SpaceX has set a new record for the heaviest payload launched on a Falcon 9 rocket as part of the routine launch of the Starlink satellite.
At the same time, the rocket responsible for setting this new record launched a reusable booster that was last spotted cling to life – Engines badly damaged – on the deck of a SpaceX drone ship eight months ago. At the time, it wasn’t clear if the Falcon 9’s booster – theoretically capable of supporting at least 12-14 more launches – would be able to recover from damage and fly again.
It is now clear that the booster missile did not suffer significant unseen damage, which eventually allowed SpaceX to complete repairs and return the missile to service at the cost of a long delay.
According to spaceflight writer Alejandro Alcantella Romero,, one additional cost – minimum – was a full set of new Merlin 1D engines. Sometime shortly after the Falcon 9 B1069’s flawless launch and landing in December 2021, the robotic assistant known as the Octagrabber likely lost its grip on the booster while trying to secure it. Possibly already on the high seas, conditions prevented SpaceX workers from boarding the ship safely and manually securing the booster, which was then free to slide around its sloping deck.
Alternatively, it is possible that Octagrabber managed to secure the booster but then was exposed to truly horrific sea conditions. Designed to passively carry boosters onto the deck with its massive weight, even a tank-like robot wouldn’t be able to rescue the booster if a storm caught the drone ship and the waves were high enough.
Either way, the B1069 returned to port pressed to the edge of the drone ship, just read deck (JRTI), which was heavily tilted to port. Even worse, each of the Merlin 1D’s nine fragile engine nozzles squashed like tin against the Octagrabber, damaging them beyond repair. While there is a chance that SpaceX will or will be able to salvage the original M1D engine parts from the B1069 over the bell nozzles, it is no surprise that the company will have to completely replace these engines before the booster can fly again.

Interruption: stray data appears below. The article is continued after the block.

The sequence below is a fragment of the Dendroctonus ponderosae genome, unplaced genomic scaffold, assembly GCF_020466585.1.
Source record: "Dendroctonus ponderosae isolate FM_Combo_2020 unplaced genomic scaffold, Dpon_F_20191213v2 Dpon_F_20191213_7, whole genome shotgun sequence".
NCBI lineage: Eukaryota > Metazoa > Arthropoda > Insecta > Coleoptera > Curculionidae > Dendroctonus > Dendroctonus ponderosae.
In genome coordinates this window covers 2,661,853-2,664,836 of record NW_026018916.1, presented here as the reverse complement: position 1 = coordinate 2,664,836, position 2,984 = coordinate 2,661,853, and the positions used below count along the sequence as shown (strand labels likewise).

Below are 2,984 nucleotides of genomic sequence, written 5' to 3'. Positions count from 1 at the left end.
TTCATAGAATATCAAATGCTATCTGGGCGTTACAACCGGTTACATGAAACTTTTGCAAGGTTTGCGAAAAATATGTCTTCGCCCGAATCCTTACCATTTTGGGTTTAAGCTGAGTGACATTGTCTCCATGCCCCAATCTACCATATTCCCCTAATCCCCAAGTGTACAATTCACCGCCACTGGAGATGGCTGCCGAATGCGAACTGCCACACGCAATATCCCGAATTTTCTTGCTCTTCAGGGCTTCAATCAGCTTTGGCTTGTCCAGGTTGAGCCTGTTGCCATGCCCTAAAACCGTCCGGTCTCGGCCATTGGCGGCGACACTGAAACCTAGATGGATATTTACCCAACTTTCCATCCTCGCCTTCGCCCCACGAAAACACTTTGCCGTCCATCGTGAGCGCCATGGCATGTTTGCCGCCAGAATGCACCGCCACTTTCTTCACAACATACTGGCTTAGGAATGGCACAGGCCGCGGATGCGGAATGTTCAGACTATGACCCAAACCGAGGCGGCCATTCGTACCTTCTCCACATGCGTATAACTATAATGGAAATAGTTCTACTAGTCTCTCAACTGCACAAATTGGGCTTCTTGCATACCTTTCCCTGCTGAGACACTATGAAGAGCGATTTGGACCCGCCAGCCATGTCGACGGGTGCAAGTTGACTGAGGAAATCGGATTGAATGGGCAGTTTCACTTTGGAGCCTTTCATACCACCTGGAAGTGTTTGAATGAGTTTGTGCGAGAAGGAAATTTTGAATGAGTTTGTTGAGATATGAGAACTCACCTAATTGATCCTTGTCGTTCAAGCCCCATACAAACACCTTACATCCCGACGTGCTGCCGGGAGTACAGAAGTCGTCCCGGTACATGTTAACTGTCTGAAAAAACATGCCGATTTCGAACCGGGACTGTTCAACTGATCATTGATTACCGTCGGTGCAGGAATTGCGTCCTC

The damage done to the B1069 upon its first launch makes it all the more impressive that SpaceX attempted to break the Falcon 9 payload record as it returned to flight, indicating that the company was very confident in its repairs.
SpaceX confirmed that the record-breaking Falcon 9 by launching 54 Starlink V1.5 satellites at the end of the hosted webcast, revealing that the rocket launched 16.7 metric tons (~36,800 lb) into Low Earth Orbit (LEO). The Last confirmed record – CEO Elon Musk claimed – it was 16.25 tons spread across 53 Starlink V1.5 satellites, which doesn’t fully add up unless SpaceX adds several kilograms to the mass of each satellite between March and August 2022.
Assuming both numbers are comparable, the improvement of about 3% is a far cry from Earth-shaking or a surprising step forward for SpaceX, a company best known for its continuous iterative improvement. What’s impressive, however, is that SpaceX has pushed the envelope as the Falcon 9 is fast approaching its 150th successful launch in a row and the only rocket currently certified to launch multiple NASA astronauts to the International Space Station. The fifth NASA astronauts (Crew-5) from SpaceX is scheduled to launch as early as October 3. If SpaceX pushing the envelope on Starlink 4-23 somehow caused the launch to fail, All The Falcon 9 rockets would likely have been out of action for months, almost certainly delaying Crew 5 and throwing NASA’s International Space Station program into disarray.
Given how successful and reliable the Falcon 9 is already, it would be hard to blame SpaceX if it decided to freeze the program and avoid additional changes, even if those changes could slightly improve the rocket’s performance. Instead, the company somehow managed to keep upgrading the performance of the Falcon 9 without clearly affecting its reliability or angering even tougher customers from the US government. Even the Falcon landings, once considered a secondary target that could be allowed to fail, were unharmed. Starlink 4-23 saw the 64th successful booster landing for SpaceX in a row.
Next, SpaceX Scheduled To launch Starlink 3-4 no later than (NET) August 31, Starlink 4-20 NET September 4, and Starlink 4-2 NET September 7.
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